Building a profitable rental property portfolio depends on researching properties and understanding the market in specific areas. These days, however, you have to understand more than the properties: you also have to understand rental demographics and how they determine the best location and type of property to make the most of your investment.
Rentals Are on the Rise
The American Dream has traditionally been built on one main foundation: buy a big, beautiful house as soon as you can afford it and spend the next few decades working to pay it off. Today’s market is shifting, with more people looking to rent instead of owning property.
Why do people rent? They don’t want the expense and they don’t want the upkeep. Renting allows people to live in attractive areas without putting down a large down payment or worrying about maintenance costs. They’re also not on the hook for the physical maintenance of the property — when something goes wrong, they simply call their landlord to handle it.
Renting also allows people to be more mobile. Gone are the days when someone would start — not just a job, but a career — with a specific company and work there for decades before they retired. These days, professionals typically stay for a year or two in one job before moving on to the next opportunity. Renting enables them to move from city to city in search of a better job with higher pay.
These numbers don’t just apply to younger renters. A review of census data from 2009 through 2015 shows that the number of renters over the age of 55 shot up by 28 percent. The rental rate among people ages 35 to 54 went up by 14 percent. These numbers are set to rise over the coming decade, with families opting to rent and singles creating their own roommate “families” in order to make the most of their income. According to the American Apartment Owners Association, by 2015, single people and unrelated individuals living together will comprise a whopping 40 percent of households in the U.S.
The rental properties people are searching out aren’t huge ones, either.
A Shift Towards Smaller
While the first decade of the 2000s saw the U.S. real estate market moving towards large, expansive properties (with McMansions popping up in well-to-do suburbs across the land), recent years have seen a shift back in the other direction. Millennials have embraced a “less is more” mentality that involves more of a focus on getting out and experiencing life rather than sitting at home surrounded by things they’ve acquired.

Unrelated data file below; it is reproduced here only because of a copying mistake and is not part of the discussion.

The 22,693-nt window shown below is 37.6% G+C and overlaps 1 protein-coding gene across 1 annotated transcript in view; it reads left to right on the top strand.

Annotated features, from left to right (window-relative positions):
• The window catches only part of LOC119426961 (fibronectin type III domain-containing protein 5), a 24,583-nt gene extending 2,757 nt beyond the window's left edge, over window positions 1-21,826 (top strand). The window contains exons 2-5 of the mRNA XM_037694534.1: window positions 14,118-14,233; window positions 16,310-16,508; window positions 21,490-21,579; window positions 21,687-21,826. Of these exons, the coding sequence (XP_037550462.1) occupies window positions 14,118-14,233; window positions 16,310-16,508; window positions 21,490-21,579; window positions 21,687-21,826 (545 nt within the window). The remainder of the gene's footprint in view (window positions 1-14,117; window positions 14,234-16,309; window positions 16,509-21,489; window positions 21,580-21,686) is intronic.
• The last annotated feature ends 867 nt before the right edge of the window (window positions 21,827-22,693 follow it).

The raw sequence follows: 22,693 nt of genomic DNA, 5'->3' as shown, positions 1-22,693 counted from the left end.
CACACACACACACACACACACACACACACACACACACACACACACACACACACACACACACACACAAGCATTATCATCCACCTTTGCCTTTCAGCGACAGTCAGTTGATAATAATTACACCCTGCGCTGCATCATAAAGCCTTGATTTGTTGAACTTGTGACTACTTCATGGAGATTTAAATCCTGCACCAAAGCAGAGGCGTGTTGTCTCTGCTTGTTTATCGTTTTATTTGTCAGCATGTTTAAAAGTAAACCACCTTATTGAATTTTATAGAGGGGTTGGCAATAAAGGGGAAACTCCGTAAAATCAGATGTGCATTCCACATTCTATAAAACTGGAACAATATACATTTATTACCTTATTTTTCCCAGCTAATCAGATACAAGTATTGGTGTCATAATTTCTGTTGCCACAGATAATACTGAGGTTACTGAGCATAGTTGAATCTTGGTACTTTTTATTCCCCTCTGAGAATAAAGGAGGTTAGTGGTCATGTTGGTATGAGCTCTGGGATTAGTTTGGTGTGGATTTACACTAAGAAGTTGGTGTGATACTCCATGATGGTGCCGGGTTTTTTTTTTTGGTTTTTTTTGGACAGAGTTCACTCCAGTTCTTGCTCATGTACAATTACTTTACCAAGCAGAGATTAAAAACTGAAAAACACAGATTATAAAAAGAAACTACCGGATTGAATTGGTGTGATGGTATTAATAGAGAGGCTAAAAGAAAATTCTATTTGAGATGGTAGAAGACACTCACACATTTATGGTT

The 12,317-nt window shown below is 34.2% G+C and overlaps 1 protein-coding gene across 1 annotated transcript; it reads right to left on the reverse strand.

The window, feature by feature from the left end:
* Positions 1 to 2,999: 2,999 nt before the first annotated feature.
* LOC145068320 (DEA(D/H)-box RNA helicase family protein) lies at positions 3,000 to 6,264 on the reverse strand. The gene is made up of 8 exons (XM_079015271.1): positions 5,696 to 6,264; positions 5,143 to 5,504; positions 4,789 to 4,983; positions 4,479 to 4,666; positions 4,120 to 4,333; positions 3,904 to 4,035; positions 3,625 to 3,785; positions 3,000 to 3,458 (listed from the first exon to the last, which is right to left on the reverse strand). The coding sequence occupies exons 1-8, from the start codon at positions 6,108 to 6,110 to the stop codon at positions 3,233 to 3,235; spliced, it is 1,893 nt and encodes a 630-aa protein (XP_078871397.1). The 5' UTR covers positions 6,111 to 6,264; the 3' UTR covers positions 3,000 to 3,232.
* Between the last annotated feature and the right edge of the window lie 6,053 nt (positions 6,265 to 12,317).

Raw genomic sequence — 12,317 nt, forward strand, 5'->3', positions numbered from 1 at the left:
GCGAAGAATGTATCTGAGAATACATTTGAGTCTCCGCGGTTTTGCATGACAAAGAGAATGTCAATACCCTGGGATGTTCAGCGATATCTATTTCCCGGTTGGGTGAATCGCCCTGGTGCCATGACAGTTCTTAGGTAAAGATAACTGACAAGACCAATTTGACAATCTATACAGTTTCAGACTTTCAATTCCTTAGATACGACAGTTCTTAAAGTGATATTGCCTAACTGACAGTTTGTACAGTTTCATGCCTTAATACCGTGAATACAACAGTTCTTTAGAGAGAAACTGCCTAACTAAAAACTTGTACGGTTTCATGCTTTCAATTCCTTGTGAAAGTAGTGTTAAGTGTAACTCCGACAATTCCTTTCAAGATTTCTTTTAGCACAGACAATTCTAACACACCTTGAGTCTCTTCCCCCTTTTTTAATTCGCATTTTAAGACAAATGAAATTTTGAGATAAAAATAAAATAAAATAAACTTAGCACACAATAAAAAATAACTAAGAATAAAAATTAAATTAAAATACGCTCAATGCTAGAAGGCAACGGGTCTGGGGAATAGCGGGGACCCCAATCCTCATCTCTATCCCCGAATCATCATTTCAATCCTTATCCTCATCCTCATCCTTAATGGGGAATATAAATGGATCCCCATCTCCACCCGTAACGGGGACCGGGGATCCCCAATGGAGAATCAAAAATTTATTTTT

On one end of this extreme is tiny house living, but even those who aren’t aiming to squeeze into a 300 square-foot cabin are looking for smaller and more affordable rentals that put them in proximity to work, outdoor activities, restaurants, and plenty of interesting things to do. Keep these rental demographics in mind when choosing an investment property.
Changing Rental Demographics Means Catering to White Collar Workers
Another factor that real estate investors should be aware of in terms of shifting rental demographics is that today’s renters are increasingly educated. While only about 33 percent of Americans have a college degree, an ever-increasing number of renters are college-educated. In fact, census data reveals that the number of renters with at least a bachelor’s degree has gone up by 23 percent. Meanwhile, the percentage of renters with a high school diploma or less has only risen by 1 percent.
This makes it increasingly important to choose the right rental property location — one that will put white collar employees close to their jobs. With the focus moving less towards “living to work” and more towards “working to live,” today’s rental demographics demands an extremely short commute or the ability to bike or walk to the office.
Successful real estate investing demands paying attention to what’s happening in the market and in the country in order to reduce your risk and maximize your investment. By taking the shifting rental demographics into consideration, you’ll be one step ahead of the game when it comes to making strategic investment property purchases.
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